We deployed some new features to a web application and I got word that some were not working. Its a new application so each problem has a pretty steep learning curve for me. The QA team said that no error messages were shown and it worked on some computers but not others. This initially sounded like a browser problem so I was not involved from the start since my focus is on the servers.
The dev team found using fiddler is that there was an HTTP error of 500. This was happening when trying to call a validation service (.svc) file. To get more out of this message we had to turn on debugging in the web.config file. Then with fiddler I was able to inspect the inner exception message which was the title of this blog.
There are two IIS7 servers that are network load balanced. I had no idea why IIS wouldn’t allow this simple HTTP call to a web service. Some of the first things we did were:
Make sure .NET 3.5 was installed [check]
Make sure .NET 4.0 was installed [check]
Check the application pool identities and settings [check]
recycle app pools [check]
reboot server [check]
None of these worked. These settings were the same on both servers but I decided to do some testing on each server individually. This narrowed down the problem to the second server. All of the files in the web app are replicated using a mesh topology. But the Temporary files in the .NET folders are not so I checked security on those next. That also was not a problem.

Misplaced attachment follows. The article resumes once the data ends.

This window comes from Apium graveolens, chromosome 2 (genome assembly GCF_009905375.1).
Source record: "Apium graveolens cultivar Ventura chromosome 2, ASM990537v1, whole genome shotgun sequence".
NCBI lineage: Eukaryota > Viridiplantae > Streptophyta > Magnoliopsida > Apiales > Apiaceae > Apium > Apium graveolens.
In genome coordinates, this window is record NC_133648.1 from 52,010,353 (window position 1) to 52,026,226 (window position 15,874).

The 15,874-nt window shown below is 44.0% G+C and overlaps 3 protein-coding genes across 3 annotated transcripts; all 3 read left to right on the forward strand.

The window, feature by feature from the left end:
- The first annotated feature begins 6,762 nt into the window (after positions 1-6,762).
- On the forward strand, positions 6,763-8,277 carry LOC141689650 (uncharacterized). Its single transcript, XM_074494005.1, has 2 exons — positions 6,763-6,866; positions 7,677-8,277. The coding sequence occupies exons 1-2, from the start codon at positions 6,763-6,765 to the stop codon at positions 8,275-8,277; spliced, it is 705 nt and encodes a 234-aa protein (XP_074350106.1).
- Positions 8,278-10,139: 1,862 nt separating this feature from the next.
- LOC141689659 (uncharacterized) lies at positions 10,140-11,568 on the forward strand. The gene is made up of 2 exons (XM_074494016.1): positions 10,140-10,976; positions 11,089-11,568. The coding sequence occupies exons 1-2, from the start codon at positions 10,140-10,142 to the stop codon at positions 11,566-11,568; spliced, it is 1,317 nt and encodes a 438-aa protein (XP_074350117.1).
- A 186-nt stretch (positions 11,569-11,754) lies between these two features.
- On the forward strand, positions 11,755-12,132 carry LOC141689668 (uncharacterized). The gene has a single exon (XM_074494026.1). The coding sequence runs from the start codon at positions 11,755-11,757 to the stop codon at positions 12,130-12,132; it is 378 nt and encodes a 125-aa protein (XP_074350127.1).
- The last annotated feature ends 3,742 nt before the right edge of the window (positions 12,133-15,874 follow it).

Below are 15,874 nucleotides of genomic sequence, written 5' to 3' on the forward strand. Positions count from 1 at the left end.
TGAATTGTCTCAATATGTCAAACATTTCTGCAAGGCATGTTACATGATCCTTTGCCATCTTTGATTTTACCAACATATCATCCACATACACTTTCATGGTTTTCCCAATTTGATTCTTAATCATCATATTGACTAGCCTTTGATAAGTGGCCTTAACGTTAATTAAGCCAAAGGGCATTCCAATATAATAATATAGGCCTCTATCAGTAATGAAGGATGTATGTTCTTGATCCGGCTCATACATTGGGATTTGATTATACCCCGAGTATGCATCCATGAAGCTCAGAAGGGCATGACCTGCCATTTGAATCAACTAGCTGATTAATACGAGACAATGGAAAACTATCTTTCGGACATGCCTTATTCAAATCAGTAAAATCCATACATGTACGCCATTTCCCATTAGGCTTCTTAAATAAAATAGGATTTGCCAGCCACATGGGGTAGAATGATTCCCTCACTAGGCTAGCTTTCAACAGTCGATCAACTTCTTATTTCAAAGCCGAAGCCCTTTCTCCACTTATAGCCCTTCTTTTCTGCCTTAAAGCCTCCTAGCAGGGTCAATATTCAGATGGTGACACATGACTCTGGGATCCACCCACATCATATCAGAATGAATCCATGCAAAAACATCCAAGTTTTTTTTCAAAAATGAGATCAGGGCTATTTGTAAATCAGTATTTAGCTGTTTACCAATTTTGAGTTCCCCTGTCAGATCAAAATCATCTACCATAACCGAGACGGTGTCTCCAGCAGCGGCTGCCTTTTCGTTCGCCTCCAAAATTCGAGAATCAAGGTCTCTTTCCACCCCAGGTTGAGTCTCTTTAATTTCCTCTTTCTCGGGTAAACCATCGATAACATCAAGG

I turned on failed request tracing which is a really cool feature in IIS7. It spit out some .xml log files for the 500 error I was getting and showed me that ISAPI was at fault. However, I have done these traces before and had the same result. I think ISAPI is at a higher level than I needed to see to get a good error.
Searching of this 405 error reported some people having trouble with handler mappings. But that didn’t make sense for me because those are stored in the web.config file for each site, and that was the same on the working server and broken server. I started then looking at server level IIS7 settings. The ISAPI restrictions were the same so that wasn’t it.
At this point I decided to go nuclear and uninstall .NET 4.0, IIS7, application server role and .NET 3.5. In 2008 R2 .NET 3.5 is a feature that you can choose to install. I noticed when trying to uninstall that, there are actually some sub features to .NET 3.5. As it turns out, WCF Activation is a very important feature to have installed on a server that uses HTTP service calls.
Once I saw this I re-installed everything that I blew away and sure enough, the code worked just fine. What really gets me is that in all the googling I did there wasn’t a link between 405 and WCF Activiation. Hopefully now there is :]